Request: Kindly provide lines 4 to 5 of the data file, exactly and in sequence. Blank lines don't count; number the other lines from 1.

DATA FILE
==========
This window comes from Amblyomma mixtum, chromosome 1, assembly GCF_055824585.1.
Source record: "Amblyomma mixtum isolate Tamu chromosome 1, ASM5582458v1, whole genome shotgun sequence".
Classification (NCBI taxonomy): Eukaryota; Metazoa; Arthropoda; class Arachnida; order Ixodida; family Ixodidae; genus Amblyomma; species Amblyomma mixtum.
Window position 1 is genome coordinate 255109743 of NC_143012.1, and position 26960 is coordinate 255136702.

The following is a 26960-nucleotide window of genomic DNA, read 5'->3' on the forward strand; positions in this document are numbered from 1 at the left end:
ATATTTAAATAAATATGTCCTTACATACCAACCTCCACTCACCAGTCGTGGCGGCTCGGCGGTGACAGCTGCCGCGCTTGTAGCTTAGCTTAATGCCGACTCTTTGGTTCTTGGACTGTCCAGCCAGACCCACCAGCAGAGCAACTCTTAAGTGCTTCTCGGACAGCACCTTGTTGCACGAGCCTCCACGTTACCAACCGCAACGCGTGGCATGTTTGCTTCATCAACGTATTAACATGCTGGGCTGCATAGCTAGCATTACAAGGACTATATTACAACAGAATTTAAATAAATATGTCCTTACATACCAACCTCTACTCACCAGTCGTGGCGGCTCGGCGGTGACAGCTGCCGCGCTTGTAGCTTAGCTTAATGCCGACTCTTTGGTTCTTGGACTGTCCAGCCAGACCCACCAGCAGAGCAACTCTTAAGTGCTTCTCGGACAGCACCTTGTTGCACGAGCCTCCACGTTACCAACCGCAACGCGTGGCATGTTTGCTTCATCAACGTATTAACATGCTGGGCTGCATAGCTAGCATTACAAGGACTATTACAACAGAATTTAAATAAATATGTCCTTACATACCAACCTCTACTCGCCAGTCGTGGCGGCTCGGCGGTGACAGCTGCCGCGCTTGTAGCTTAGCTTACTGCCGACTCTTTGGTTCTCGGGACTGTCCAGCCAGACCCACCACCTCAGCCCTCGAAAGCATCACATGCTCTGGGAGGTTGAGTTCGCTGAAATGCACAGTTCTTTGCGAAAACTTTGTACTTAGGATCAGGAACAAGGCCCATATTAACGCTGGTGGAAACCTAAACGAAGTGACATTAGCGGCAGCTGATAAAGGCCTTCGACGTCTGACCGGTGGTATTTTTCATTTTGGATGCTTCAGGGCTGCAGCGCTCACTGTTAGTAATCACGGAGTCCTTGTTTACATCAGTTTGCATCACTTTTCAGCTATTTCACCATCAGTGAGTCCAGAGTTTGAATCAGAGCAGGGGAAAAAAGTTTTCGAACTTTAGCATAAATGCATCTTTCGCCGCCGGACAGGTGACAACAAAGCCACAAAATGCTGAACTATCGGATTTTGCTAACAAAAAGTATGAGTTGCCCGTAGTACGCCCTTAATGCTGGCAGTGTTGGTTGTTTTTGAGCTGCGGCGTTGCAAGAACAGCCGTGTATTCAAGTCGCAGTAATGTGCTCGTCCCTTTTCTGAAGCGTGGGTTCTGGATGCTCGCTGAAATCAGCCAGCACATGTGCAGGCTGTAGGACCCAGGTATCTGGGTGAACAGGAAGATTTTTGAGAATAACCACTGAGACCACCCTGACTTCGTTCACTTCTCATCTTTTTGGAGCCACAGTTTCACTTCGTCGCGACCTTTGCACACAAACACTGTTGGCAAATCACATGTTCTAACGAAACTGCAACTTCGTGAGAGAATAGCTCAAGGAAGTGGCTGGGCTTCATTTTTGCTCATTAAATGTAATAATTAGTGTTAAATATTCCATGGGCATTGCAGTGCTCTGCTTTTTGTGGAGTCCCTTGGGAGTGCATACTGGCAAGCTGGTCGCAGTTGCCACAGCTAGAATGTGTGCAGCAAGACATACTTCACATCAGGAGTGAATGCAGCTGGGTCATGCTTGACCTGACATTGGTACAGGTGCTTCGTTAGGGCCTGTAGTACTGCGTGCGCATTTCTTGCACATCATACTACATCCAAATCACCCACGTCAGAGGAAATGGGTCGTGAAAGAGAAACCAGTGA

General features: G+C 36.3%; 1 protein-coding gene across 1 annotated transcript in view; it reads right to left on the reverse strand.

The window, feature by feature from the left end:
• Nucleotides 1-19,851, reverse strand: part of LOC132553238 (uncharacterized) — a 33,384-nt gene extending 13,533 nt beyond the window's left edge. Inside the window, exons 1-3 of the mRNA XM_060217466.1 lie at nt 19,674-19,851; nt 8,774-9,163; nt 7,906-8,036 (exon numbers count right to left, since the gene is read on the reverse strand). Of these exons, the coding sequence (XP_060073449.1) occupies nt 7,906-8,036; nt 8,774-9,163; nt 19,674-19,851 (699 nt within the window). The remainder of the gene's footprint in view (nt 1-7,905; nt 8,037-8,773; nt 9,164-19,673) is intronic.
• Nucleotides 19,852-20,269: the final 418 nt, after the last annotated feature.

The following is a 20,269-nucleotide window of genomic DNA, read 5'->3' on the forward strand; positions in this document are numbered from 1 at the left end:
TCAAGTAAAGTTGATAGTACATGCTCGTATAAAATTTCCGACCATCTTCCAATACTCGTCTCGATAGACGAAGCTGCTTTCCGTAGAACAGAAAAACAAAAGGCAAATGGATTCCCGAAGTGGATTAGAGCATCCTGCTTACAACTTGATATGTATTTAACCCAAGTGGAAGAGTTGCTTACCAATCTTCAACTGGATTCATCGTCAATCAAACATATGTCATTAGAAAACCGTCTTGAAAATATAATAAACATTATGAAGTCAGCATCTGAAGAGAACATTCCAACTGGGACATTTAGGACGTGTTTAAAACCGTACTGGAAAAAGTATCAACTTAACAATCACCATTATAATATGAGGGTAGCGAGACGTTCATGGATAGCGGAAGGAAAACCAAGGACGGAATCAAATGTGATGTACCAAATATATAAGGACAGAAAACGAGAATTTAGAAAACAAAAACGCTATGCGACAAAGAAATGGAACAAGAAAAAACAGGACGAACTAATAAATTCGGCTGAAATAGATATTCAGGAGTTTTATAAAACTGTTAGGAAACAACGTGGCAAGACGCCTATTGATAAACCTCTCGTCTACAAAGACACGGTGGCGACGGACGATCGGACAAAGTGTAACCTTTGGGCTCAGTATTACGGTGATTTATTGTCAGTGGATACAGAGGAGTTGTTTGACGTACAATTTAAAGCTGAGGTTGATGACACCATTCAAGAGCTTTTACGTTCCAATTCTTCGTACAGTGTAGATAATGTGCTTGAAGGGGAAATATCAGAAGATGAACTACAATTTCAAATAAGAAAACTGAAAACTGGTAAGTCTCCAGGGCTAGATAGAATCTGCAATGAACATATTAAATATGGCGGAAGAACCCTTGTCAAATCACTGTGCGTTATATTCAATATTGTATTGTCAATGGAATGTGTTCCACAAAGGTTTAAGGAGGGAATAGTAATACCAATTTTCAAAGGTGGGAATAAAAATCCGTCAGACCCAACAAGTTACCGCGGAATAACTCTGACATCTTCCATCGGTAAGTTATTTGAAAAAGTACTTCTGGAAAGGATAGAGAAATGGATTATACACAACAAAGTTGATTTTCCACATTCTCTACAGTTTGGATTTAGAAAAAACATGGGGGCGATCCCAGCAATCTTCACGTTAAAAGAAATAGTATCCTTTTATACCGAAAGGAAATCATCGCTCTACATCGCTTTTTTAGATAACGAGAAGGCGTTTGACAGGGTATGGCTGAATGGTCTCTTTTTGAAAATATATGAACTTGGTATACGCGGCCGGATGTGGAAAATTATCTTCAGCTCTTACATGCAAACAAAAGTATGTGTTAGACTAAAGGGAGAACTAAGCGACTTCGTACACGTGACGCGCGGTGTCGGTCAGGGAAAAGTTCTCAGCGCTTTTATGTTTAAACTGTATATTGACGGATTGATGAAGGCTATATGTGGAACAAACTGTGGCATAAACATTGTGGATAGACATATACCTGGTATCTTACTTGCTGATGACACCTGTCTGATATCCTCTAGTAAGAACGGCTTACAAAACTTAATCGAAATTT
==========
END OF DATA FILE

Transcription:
Window position 1 is genome coordinate 255109743 of NC_143012.1, and position 26960 is coordinate 255136702.

The following is a 26960-nucleotide window of genomic DNA, read 5'->3' on the forward strand; positions in this document are numbered from 1 at the left end: